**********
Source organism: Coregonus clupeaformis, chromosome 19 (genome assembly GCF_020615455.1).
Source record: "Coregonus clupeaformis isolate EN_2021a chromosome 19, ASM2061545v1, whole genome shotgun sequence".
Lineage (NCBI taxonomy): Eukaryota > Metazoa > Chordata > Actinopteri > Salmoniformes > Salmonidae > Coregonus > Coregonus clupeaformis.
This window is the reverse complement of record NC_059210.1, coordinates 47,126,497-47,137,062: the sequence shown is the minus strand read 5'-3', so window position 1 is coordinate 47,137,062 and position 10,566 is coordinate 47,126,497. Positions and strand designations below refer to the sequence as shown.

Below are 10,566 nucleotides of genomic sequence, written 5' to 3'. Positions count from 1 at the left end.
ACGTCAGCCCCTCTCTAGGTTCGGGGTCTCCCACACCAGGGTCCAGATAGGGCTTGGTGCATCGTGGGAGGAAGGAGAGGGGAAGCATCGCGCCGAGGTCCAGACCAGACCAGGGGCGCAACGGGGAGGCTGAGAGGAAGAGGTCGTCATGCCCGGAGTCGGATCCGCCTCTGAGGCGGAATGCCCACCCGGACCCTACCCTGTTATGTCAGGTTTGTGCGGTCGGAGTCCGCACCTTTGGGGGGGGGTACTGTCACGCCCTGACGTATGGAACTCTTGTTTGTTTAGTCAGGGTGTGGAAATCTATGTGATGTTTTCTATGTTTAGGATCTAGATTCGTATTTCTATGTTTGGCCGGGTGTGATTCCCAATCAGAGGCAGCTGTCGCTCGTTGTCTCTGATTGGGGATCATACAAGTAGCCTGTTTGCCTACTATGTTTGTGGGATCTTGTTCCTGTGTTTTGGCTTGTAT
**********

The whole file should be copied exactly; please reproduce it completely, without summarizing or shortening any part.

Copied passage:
Source organism: Coregonus clupeaformis, chromosome 19 (genome assembly GCF_020615455.1).
Source record: "Coregonus clupeaformis isolate EN_2021a chromosome 19, ASM2061545v1, whole genome shotgun sequence".
Lineage (NCBI taxonomy): Eukaryota > Metazoa > Chordata > Actinopteri > Salmoniformes > Salmonidae > Coregonus > Coregonus clupeaformis.
This window is the reverse complement of record NC_059210.1, coordinates 47,126,497-47,137,062: the sequence shown is the minus strand read 5'-3', so window position 1 is coordinate 47,137,062 and position 10,566 is coordinate 47,126,497. Positions and strand designations below refer to the sequence as shown.

Below are 10,566 nucleotides of genomic sequence, written 5' to 3'. Positions count from 1 at the left end.
ACGTCAGCCCCTCTCTAGGTTCGGGGTCTCCCACACCAGGGTCCAGATAGGGCTTGGTGCATCGTGGGAGGAAGGAGAGGGGAAGCATCGCGCCGAGGTCCAGACCAGACCAGGGGCGCAACGGGGAGGCTGAGAGGAAGAGGTCGTCATGCCCGGAGTCGGATCCGCCTCTGAGGCGGAATGCCCACCCGGACCCTACCCTGTTATGTCAGGTTTGTGCGGTCGGAGTCCGCACCTTTGGGGGGGGGTACTGTCACGCCCTGACGTATGGAACTCTTGTTTGTTTAGTCAGGGTGTGGAAATCTATGTGATGTTTTCTATGTTTAGGATCTAGATTCGTATTTCTATGTTTGGCCGGGTGTGATTCCCAATCAGAGGCAGCTGTCGCTCGTTGTCTCTGATTGGGGATCATACAAGTAGCCTGTTTGCCTACTATGTTTGTGGGATCTTGTTCCTGTGTTTTGGCTTGTAT